Alyssa Parkhurst, a senior majoring in environmental studies and American Indian studies, has been named a 2022 Udall Scholar. Only 55 students across the United States are selected each year, and Parkhurst is only the second Auggie ever to have received this scholarship.
As a Udall Tribal Public Policy Scholar, Parkhurst will receive $7,000 and spend five days in Tucson, Arizona, at Scholar Orientation, where she will extend her professional network, meet other scholars and alumni, and learn new skills.
The Udall Foundation awards scholarships to college sophomores and juniors for leadership, public service, and commitment to issues related to Native American nations or to the environment.
Parkhurst is an Act Six Scholar, summer intern and farmer at Dream of Wild Health, environmental stewardship coordinator at Augsburg, oshkaabewis (ceremonial helper) to her Elder, Noodinesiikwe, and an old-style jingle dress dancer and educator. Congratulations, Alyssa!
Jenna Nelson and Valerie DeCora Guimaraes, two nurses pursuing advanced degrees at Augsburg University, have received the inaugural Nilsson Transcultural Nurse of the Year Award. Transcultural nursing emphasizes care in culturally diverse settings, including outreach to people who are underserved by traditional care systems and who exist outside of the social mainstream. The award is named for professor emerita Beverly Nilsson, who chaired Augsburg’s Department of Nursing and championed care for people living in poverty.
Nelson has spent the majority of her career working with marginalized communities as an emergency department nurse. While working to become a family nurse practitioner, she has engaged extensively as an intern and volunteer at Augsburg’s Health Commons. These nurse-led drop-in sites provide hospitality and care to guests from diverse cultural and socioeconomic backgrounds, many of whom are unhoused or living with mental illness. When the pandemic closed the drop-in locations, Nelson joined a team making weekly food deliveries to local encampments. “Jenna truly accompanies people on their journeys, wherever the path may bring her,” said Health Commons Executive Director Katie Clark.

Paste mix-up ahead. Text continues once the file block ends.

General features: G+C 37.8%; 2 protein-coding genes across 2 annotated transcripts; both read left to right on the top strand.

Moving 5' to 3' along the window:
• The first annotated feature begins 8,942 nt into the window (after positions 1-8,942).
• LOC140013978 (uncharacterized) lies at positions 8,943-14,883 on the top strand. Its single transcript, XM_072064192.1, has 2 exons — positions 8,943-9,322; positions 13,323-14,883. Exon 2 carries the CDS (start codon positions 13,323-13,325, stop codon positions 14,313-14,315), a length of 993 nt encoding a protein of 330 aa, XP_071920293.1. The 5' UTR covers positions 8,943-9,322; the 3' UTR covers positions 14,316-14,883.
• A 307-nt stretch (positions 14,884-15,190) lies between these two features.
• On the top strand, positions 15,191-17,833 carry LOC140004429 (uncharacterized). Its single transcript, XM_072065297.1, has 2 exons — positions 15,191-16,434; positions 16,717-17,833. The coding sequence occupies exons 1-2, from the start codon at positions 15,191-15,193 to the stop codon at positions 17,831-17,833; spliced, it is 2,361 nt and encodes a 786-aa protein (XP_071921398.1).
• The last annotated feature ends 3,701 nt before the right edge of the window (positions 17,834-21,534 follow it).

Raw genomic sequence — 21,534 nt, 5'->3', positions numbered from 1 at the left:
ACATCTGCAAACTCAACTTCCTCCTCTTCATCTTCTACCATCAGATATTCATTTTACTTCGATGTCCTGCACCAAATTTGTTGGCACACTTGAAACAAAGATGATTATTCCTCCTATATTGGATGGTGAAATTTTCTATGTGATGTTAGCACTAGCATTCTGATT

Guimaraes is the Mayo Clinic’s first Patient Experience Ambassador to work solely with Native American patients. In this role she works to dispel myths about Native American patients and educates colleagues across the Mayo enterprise about health disparities and spiritual care practices. She established a medication initiative to coordinate care with the Indian Health Service upon patient discharge from Mayo, developed a Native American family fund to address food and transportation needs, and successfully advocated to hire additional Native American Patient Navigators in Minnesota and Arizona. “These successes for Native American patients have not been easy,” said Guimaraes, who is pursuing a doctor of nursing practice degree at Augsburg. “It is my passion to help my people that keeps me going.”
Augsburg offers a comprehensive set of programs for nurses who want to advance their careers, including bachelor’s degree completion, master of arts in nursing, and doctor of nursing practice. Health equity and inclusion have been a major focus of the curriculum and experiential learning both locally and globally since the program’s founding. Augsburg’s doctor of nursing practice was one of the nation’s first programs to focus on transcultural nursing leadership.
Augsburg University will celebrate the classes of 2022, 2021, and 2020 at an in-person commencement ceremony at U.S. Bank Stadium in downtown Minneapolis on Wednesday, May 4 at 6:00 p.m.
Augsburg’s commencement ceremony reflects the diversity of its community, as graduates traditionally wear stoles and cords of different colors that represent affiliation with various communities and programs. Flags displayed at commencement represent sovereign nations of American Indian students and countries of the international students graduating in the ceremony.
Tickets are required to attend in person, but the ceremony will also be live streamed via YouTube. Follow the celebration through the hashtag #AuggieGrad on all social media platforms, where students will be sharing images of the celebration.
Augsburg University biology major Justin Holewa ’23 has received a $25,000 Boren Scholarship to study Korean in South Korea for a full year.
Boren Scholars study a wide range of critical languages, come from diverse fields of study, and immerse themselves in the language and cultures of selected world regions through study abroad. Scholarship recipients make a commitment to work in the U.S. federal government for a minimum of one year. Having recently completed a summer of research under the mentorship of Dr. Leon van Eck, Holewa envisions working for the U.S. Department of Agriculture, including on a plant disease called citrus greening.